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SpaceX kicks off 2023 with the launch of over a hundred satellites.

'Transporter 6' is the first launch of 2023, Falcon 9 B1060.15 launched from Cape Canaveral with one hundred and fourteen satellites.

Rocket took off from SLC-40 at Cape Canaveral

SpaceX launched 114 payloads into space at 09:56 ET (14:55:55.990 UTC) today, Tuesday, January 3, 2023, as the Falcon 9 Block carrier rocket lifts off 5 v1.2 FT No. B1060. 15 in the Transporter-6 mission. The 568-ton rocket was launched from the SLC-40 Complex at Cape Canaveral Space Force Station in Florida. After separation, the 'core' B1060 landed in Landing Zone 1 (LZ-1), on the ground, near to the launch site in the Cape Canaveral.

Landing of B1060-15 at LZ-1 photo Credit: SpaceX

The initial target orbit had a perigee of 229 km, circularized in two second-stage engine burns to 525 +/- 25 km, inclined at 97.5 +/- 0.1 degrees to the equator.

Recovery of the fairing shells was to take place approximately 600 km downrange of the launch site, in the ocean off the Bahamas, by the support vessel Bob. The second stage is to re-enter over the Indian Ocean near Madagascar, midway through its third orbit.

First stage descends for landing powered by its central Merlin 1D Plus engine. This 'core' stage previously launched GPS satellites III-3, Turksat 5A, Flight Transporter-2, Intelsat G-33/G-34 and ten Starlink launch.

Transporter 6 is a dedicated satellite-sharing mission in SpaceX's SmallSat Rideshare Program that offers small satellite operators regularly scheduled sharing missions to Sun-Synchronous Orbits, or SSO, for ESPA-class payloads for $275,000 per mission, including up to 50 kg of individual payload mass. There are at least 114 payloads on this flight, including cubesats, microsats, picosats and orbital transfer vehicles that will carry spacecraft for later release.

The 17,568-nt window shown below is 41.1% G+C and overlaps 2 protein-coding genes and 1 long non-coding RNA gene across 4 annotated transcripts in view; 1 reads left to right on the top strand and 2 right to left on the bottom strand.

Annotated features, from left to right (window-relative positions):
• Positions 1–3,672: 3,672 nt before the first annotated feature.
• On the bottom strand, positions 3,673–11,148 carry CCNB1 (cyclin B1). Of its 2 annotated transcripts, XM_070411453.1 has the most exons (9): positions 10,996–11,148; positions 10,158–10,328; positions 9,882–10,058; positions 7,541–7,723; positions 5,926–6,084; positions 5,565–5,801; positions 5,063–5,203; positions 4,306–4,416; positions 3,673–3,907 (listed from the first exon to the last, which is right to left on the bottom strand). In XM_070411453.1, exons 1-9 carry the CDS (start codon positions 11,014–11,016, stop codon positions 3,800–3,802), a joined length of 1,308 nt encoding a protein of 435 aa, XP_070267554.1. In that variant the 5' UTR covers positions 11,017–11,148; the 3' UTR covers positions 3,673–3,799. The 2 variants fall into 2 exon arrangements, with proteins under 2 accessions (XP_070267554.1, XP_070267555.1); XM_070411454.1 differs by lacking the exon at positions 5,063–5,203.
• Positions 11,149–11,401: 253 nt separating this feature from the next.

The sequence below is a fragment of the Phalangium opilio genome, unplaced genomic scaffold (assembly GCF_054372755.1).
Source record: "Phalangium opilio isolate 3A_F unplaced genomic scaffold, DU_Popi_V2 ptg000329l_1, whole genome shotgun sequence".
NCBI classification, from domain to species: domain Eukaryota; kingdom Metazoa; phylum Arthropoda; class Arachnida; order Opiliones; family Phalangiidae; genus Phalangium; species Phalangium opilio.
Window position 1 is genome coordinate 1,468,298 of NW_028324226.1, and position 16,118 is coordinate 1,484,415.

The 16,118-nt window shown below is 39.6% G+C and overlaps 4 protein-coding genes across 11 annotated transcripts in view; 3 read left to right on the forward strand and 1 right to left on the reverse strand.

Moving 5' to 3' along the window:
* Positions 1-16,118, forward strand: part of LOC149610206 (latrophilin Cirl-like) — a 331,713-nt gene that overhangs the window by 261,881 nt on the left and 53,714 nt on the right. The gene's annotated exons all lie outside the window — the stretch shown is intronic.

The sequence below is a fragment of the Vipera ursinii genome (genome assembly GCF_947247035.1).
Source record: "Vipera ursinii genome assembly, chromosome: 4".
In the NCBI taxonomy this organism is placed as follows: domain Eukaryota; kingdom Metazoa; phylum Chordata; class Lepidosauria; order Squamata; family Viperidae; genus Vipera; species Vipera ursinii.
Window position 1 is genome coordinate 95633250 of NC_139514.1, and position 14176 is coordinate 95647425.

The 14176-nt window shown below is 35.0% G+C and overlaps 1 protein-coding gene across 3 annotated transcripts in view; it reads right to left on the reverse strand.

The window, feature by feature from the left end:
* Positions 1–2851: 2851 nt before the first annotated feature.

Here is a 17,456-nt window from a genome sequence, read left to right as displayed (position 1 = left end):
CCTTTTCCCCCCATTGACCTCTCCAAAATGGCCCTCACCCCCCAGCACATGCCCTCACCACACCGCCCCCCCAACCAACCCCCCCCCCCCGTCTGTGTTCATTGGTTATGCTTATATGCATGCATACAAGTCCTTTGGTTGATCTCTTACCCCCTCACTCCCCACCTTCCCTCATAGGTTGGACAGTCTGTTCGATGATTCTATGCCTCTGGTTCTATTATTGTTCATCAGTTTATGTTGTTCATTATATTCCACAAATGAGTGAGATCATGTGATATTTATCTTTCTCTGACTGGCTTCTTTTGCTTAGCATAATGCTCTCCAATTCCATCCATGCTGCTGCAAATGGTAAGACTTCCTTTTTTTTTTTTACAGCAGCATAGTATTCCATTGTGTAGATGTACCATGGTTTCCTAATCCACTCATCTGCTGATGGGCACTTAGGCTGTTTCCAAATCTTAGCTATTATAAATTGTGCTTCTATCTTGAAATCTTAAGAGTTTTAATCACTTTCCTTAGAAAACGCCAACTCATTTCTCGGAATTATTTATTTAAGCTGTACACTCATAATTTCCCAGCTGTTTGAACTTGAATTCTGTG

Payloads in the mission

The list of customers for this mission includes companies such as Spaceflight a provider of launch and mission management services that promise routine and cost-effective access to space; the ISL, the Launcher with an Orbital Transfer Vehicle (OTV) to place small satellites into orbit via dedicated and shared launch; Momentus Inc. US commercial space company that provides transportation and other space infrastructure services, Orbit D and SpaceX itself.

Payloads (satellites, embedded equipment, exposed experiments, OTV's, ejectors, etc.) to be carried on a mission of this type must, at SpaceX's request, meet requirements such as:

Payloads must be cleaned in accordance with VCHS standards in accordance with the NASA standard SNC005D before integration.

Image of one of the second stage's two on-board cameras showing the mounting bracket and satellites mounted on individual ejectors and one of the ExoPod tandem dispensers, just after entry into initial orbit

Non-metallic materials used in the construction of the satellite, which will be exposed to vacuum, must not exceed a total mass loss of 1.0% and volatile condensable matter must be less than 0.1% when tested to ASTM E595. This includes avoiding the use of markers, pens, and ink pens to mark the payload. A complete list of non-metallic materials exposed to vacuum, including quantities (surface area or mass) must be submitted to SpaceX for analysis. Any excess will be evaluated and approved on a case-by-case basis.

Metallic Materials – Customer selection of metallic materials includes consideration of corrosion, product wear, shedding, and flaking in order to reduce particulate contamination. 'Exotic' metals are avoided unless they are adequately protected against galvanic corrosion.